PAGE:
This section is from the book "Animal Physiology: The Structure And Functions Of The Human Body", by John Cleland. Also available from Amazon: Animal Physiology, the Structure and Functions of the Human Body.
Adipose Tissue is the term technically used for the fat of the body, because fat in its proper acceptation means a solid oil, such as tallow. Adipose tissue consists of a number of minute vesicles, varying in diameter up to of an inch, filled with oil, and imbedded in groups in connective tissue. Sometimes a nucleus can be detected at the side of the vesicle. The mode of development appears to be that one or more minute globules of oil occur at first in the interior of a connective-tissue-corpuscle, and that the oil goes on accumulating, pushing before it the substance of the corpuscle, which subsequently is so altered in appearance and consistence, as to form the wall of the vesicle or adipose cell. Adipose tissue, and the connective tissues generally, are but scantily supplied with blood-vessels.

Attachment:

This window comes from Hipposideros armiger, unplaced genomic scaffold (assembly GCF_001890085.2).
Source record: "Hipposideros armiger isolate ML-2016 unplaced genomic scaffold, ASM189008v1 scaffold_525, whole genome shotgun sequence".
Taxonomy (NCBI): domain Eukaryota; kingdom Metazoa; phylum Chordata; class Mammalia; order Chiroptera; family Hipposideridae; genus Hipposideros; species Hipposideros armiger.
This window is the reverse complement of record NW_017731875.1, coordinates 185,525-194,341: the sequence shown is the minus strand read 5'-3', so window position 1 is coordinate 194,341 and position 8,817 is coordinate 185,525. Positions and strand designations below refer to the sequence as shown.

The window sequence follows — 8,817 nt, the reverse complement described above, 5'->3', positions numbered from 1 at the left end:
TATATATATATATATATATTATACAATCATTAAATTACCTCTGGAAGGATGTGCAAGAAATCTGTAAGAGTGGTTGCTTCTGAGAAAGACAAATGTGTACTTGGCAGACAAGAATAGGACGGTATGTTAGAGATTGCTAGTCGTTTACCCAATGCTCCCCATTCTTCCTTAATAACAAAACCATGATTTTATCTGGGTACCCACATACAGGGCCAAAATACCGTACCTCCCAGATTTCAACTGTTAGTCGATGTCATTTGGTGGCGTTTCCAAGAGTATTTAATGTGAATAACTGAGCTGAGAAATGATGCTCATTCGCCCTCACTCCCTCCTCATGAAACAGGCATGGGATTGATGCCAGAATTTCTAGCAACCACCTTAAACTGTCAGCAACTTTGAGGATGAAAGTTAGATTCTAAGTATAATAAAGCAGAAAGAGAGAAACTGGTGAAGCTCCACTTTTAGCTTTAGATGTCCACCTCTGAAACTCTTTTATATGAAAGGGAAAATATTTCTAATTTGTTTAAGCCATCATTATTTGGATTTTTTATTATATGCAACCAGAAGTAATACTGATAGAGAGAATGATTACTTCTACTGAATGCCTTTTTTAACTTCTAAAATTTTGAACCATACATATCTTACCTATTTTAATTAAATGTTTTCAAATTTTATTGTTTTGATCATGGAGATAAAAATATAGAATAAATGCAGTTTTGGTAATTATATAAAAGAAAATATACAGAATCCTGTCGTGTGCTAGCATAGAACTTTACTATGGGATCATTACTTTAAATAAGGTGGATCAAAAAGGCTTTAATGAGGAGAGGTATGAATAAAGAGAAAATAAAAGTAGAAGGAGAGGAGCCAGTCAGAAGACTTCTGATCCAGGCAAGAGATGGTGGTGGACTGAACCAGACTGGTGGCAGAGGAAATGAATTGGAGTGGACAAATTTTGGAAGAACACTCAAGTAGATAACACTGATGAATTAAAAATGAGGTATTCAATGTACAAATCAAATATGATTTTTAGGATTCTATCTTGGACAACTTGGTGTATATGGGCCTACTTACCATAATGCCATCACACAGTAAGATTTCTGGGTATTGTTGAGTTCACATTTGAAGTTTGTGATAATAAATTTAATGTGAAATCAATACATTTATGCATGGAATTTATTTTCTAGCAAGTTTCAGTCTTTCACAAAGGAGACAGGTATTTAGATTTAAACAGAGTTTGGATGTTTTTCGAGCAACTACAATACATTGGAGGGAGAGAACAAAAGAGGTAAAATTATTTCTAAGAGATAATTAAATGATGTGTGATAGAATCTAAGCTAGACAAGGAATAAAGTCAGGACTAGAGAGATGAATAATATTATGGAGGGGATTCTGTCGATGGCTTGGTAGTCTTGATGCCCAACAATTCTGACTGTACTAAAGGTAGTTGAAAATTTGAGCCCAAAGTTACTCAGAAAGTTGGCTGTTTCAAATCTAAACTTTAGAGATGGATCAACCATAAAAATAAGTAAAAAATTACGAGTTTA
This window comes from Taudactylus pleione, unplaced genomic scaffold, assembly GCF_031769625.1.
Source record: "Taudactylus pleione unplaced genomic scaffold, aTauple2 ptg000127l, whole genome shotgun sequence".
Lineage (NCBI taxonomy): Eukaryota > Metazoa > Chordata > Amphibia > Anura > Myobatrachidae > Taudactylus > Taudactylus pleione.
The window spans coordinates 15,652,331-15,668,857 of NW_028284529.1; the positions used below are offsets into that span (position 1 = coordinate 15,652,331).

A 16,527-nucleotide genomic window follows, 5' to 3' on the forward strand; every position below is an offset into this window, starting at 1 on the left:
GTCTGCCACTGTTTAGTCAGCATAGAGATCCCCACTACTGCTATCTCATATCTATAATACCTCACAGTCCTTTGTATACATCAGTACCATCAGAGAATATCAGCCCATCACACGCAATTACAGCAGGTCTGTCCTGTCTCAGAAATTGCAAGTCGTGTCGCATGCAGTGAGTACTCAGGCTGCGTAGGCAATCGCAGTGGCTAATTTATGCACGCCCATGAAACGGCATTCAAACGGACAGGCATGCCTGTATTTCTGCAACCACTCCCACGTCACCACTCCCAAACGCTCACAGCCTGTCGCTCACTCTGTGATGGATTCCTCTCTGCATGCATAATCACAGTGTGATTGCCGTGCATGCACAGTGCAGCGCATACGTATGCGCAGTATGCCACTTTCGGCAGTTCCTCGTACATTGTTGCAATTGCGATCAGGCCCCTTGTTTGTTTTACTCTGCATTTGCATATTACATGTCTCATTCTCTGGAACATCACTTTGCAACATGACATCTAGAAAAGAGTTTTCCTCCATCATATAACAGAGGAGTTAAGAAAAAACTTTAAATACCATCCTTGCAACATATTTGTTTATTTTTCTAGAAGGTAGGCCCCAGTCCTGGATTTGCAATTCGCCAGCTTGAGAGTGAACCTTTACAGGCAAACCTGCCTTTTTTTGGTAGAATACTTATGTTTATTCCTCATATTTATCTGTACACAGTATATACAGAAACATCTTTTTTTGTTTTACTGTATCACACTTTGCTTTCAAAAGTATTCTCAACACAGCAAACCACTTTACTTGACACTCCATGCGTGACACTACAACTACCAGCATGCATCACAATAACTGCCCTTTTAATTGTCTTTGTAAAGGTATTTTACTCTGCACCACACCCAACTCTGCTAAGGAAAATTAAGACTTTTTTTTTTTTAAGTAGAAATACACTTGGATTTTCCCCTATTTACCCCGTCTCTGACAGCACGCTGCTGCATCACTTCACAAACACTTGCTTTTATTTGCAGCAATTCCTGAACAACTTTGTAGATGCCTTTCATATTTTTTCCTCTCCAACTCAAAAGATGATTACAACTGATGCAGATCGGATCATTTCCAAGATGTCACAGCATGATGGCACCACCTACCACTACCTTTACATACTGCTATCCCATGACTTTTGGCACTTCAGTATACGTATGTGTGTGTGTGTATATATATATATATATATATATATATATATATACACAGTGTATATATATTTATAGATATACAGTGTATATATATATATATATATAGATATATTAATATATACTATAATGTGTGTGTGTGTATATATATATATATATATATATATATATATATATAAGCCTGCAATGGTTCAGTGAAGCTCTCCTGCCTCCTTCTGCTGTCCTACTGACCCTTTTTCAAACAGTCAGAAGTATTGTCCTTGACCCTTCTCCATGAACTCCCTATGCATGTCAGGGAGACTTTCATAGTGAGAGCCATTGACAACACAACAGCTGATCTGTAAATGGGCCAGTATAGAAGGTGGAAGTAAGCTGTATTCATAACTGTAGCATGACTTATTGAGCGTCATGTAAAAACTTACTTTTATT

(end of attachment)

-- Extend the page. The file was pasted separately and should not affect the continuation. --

Fig. 8. The Skeleton.